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Abacus North: A Brief History

The End Game

One direction pursued over the final years of Abacus North was due to a disaster similar to the one we are living through as I compose this. It was the economic crash know as "The S&L Crisis".  This crisis was similar to our current "Great Recession" and was also partially a result of unsound lending practices.  It hit Alaska in a big way with lots of crashed thrifts and loans gone bad and a sudden glut of properties on the market which the government was stuck with and needed to unload. HUD (U.S. Department of Housing and Urban Development) was doing the marketing and we interviewed with their advertising agency, formerly Bradley Communications, now known as Brilliant Media Strategies, to see if we could help get the HUD ads out quickly.  We were successful by creating a dBase IV program in tandem with the premiere PC desktop publishing package at the time, Ventura Publisher.  By this method we were able to prepare documents for typesetting that included the required embedded icons with greater speed and accuracy than the procedure previously used. 

Jennifer in the Senior Partner's Office - by Ludwig Laab (1995)

Following the HUD work, Bradley Communications, holding a contract with the State of Alaska for producing the official annual Alaska Vacation Planner, realized we might also help with that job.  With significant coding help from John McGaw (former AN tech and then owner of Systematic Software) we developed a dBase IV program called "Tour" that allowed Bradley's staff to enter the data for Alaska's tourism vendors.  After data entry we brought the database to our shop and output "tagged text" which was loaded into Ventura.  Styles setup in Ventura would add the font and other layout information stipulated by Bradley's art directors working with the State's tourism department. It also placed the icons for vendor type, membership in Alaska Visitors Association and others required by Bradley design.  Bradley had been pasting these in by hand in previous editions. Now they could be output on an image setter for proof or on film for final layout. We also were able to output regional lodging tables showing the amenities each lodging vendor offered, which had also been time consuming in earlier editions.  Color Art Printing used their Linotronic image setting equipment to give Bradley the proofs or film needed.  All on strict deadline. This provided good revenue for us from 1989 to 1995 when the job was passed off to a Mac shop.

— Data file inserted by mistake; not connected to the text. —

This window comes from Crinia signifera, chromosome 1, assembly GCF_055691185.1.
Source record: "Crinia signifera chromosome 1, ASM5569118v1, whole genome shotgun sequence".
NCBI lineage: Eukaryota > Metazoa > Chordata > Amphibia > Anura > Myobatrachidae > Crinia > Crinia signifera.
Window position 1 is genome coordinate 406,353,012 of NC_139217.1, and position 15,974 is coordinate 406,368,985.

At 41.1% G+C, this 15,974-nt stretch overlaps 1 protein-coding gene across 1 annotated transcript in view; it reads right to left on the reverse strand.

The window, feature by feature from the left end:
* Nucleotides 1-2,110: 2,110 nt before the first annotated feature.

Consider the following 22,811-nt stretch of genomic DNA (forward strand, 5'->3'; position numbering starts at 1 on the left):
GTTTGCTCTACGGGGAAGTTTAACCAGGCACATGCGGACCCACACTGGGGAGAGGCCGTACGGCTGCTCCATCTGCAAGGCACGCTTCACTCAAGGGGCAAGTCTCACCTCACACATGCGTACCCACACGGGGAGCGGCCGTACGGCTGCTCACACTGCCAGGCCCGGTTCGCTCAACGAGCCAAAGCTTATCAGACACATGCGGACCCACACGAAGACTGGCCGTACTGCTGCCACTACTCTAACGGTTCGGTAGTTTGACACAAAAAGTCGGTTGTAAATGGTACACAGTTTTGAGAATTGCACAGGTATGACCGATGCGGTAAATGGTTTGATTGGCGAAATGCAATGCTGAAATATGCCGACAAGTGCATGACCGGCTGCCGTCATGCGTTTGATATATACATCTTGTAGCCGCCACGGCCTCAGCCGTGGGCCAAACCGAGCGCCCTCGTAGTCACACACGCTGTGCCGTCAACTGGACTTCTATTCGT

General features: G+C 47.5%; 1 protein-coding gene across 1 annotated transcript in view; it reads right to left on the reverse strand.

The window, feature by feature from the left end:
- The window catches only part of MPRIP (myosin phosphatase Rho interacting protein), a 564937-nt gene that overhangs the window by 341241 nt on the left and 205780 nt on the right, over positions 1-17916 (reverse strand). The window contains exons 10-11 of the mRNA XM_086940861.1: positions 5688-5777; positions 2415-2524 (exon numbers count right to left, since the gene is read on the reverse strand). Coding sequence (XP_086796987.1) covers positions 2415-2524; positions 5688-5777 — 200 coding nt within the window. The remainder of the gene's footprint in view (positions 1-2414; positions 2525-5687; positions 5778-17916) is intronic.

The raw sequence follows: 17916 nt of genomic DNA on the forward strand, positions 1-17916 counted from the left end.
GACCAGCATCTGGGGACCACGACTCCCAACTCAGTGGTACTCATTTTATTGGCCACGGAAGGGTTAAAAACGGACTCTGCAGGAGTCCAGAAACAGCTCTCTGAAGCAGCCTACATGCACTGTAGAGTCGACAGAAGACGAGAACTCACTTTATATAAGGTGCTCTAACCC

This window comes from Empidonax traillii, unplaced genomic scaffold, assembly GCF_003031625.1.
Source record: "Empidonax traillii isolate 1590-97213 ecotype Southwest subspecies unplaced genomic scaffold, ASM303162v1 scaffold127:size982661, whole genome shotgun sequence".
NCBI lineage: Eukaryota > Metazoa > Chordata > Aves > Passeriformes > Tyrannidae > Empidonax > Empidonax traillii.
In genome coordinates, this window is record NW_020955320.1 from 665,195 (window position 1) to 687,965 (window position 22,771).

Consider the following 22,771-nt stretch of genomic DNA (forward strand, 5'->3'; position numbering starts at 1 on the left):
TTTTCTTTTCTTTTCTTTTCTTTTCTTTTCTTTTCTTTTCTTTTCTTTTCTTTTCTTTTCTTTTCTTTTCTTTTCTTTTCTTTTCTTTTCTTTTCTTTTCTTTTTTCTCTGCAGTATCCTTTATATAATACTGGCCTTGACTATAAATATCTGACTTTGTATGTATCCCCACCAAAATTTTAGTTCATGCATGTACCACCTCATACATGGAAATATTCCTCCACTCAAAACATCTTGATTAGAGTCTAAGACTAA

The dBase IV-Ventura technology was also used to successfully automate production of Alaska directories for CBG USA, Inc. in the 90s.

Matt Timken and I continued to develop skills with networking and enjoyed networking a local attorney's office, a non-profit, and of course our own office.  We always "ate our own dog food".  I used Peachtree software to do the payroll for the duration of the business, Jennifer used Great Plains accounting for other accounting on our Novell network.  I probably created too much of our own advertising when we should have spent more on an agency like Bradley.  Jennifer during this period greatly enjoyed training students in Excel and other computer skills in a University of Alaska continuing education program.  I offered training in Ventura.   Jennifer did programming and database work for an assistive technology group.

     Our most unusual job in the last couple of years involved building a networked workgroup of about 6 computers and a server running Novell for a local food broker attempting to export to the former Soviet Far East.  He needed to provide this system for a group providing security for his shipments.  It meant meeting with his Russian clients and a some shots of vodka before it was over, but Matt and I pulled it off, including Cyrillic keyboards, some Russian language utilities and software and US-Russian power converters.

We had the big pleasure of doing our last programming/typesetting job for Kurt Riemann of Surreal Studios, Alaska's answer to all who needed studio and audio work. Kurt was great to work with and the job we helped him with was very interesting. He had to produce and label a tape archive of recorded stories interviewers had obtained from Native Alaskan elders and others. For this contract we used Visual dBase and a later version of Ventura.

In spite of these "end game" efforts our revenue was not what we needed for the space we had leased. Then word came that Jennifer's mother was diagnosed with a severe illness and her father needed help caring for her.  We decided this was the time to end the show.  We had our going out business sale. There was a wonderful "Bon Voyage" party hosted by Rodger Ellis. It was the warmest and most colorful Fall season I ever saw in my 30 years in Alaska. Our friends and nature made it very hard to leave. We hit the road to Jennifer's family home loaded with memories.

Thank you friends, neighbors, customers, vendors and the great state of Alaska!

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